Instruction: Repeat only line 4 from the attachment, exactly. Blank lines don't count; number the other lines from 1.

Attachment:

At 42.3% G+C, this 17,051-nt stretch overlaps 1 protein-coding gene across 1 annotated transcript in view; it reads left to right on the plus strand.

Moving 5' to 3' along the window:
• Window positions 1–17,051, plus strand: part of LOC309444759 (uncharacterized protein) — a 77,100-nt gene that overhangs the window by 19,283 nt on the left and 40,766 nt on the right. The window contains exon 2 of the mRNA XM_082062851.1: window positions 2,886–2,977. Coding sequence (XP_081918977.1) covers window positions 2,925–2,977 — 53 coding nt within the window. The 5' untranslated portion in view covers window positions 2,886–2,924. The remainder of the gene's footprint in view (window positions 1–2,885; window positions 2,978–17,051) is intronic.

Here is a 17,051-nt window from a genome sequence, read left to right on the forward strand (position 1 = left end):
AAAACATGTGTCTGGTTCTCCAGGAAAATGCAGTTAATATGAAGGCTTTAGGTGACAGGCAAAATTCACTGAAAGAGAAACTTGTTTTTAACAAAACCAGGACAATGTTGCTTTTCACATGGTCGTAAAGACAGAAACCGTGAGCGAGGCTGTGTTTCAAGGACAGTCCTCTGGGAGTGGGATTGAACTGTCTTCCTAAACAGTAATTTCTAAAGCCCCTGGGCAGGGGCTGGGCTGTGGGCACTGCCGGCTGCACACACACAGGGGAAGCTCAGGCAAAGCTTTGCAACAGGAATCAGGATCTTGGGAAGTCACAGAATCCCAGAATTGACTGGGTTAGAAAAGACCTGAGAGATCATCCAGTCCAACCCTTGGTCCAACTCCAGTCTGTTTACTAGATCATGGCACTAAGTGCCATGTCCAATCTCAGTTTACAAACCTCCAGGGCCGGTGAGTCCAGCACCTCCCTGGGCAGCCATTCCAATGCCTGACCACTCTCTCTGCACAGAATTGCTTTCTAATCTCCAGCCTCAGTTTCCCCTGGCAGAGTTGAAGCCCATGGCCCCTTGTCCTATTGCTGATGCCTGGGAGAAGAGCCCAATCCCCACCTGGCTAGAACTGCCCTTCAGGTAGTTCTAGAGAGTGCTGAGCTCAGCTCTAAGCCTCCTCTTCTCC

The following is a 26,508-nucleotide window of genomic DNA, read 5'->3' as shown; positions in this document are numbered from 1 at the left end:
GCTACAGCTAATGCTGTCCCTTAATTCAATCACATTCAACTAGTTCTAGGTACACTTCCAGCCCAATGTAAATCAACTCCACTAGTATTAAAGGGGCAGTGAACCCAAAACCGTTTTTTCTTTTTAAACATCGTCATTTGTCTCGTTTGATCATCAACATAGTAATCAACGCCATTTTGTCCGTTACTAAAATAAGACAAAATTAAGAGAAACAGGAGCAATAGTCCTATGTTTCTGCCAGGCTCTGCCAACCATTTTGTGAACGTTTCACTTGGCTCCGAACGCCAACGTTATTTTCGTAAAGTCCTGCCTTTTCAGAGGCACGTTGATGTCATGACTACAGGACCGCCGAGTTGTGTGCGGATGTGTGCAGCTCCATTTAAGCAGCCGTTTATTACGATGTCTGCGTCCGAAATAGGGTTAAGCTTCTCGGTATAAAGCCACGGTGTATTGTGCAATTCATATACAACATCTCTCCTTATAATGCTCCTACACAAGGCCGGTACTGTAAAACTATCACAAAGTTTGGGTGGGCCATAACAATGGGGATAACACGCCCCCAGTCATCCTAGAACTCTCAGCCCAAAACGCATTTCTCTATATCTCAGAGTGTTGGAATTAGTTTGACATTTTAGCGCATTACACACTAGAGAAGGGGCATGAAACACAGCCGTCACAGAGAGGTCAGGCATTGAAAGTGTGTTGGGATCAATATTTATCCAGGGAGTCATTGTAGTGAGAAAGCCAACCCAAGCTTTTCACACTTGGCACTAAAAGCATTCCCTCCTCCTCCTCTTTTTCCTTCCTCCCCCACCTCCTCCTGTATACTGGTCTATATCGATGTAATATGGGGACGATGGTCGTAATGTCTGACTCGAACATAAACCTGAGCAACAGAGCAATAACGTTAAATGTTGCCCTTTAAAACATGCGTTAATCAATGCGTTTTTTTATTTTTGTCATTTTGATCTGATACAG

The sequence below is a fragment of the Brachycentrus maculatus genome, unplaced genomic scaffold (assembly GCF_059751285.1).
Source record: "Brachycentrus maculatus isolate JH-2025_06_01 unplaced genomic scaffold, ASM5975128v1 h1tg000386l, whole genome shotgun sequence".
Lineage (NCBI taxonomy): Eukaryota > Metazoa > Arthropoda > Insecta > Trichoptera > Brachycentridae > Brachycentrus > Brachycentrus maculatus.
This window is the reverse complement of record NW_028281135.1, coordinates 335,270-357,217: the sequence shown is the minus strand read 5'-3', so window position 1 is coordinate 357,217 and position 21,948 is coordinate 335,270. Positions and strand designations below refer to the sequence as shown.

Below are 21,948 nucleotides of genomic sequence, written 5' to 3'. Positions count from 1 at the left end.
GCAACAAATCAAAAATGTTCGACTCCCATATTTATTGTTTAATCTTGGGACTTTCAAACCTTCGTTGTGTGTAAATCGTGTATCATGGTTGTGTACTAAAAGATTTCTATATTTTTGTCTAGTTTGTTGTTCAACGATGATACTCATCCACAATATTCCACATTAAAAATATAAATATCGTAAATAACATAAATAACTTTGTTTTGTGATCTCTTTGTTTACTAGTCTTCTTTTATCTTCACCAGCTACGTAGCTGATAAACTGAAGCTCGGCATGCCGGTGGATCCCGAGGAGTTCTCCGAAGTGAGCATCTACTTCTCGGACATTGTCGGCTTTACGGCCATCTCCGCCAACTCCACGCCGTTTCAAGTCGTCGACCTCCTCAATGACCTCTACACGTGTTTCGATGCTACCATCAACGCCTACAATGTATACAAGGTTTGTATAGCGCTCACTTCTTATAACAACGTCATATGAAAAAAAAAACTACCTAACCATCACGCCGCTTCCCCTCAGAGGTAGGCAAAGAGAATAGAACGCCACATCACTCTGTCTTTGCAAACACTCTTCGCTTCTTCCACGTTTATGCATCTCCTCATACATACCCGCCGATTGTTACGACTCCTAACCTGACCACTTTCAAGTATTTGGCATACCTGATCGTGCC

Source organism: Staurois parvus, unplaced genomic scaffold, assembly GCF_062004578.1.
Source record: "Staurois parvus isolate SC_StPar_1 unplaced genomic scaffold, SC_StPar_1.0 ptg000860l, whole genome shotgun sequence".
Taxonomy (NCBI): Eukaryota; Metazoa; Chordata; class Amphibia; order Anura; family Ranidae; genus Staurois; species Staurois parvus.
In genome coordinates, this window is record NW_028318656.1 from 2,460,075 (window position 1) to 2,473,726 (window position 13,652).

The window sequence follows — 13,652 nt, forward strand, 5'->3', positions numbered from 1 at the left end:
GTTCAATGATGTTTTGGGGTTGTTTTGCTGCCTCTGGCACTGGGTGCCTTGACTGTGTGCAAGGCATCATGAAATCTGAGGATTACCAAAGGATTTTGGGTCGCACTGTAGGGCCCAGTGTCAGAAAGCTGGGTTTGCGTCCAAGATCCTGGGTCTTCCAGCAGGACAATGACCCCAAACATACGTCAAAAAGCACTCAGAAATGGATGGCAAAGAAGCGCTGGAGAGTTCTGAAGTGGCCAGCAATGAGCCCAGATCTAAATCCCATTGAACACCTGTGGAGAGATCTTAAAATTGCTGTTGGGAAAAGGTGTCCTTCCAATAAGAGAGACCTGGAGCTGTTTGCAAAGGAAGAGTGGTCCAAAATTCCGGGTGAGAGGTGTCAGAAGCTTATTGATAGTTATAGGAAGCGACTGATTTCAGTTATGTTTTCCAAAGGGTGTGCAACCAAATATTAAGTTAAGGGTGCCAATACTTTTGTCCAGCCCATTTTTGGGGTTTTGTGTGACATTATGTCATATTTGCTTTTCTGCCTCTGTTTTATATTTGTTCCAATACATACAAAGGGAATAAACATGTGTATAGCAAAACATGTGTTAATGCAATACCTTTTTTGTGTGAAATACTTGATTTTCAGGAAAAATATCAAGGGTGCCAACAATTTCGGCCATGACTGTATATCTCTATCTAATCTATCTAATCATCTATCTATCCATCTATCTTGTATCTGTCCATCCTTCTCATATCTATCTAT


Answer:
Here is a 17,051-nt window from a genome sequence, read left to right on the forward strand (position 1 = left end):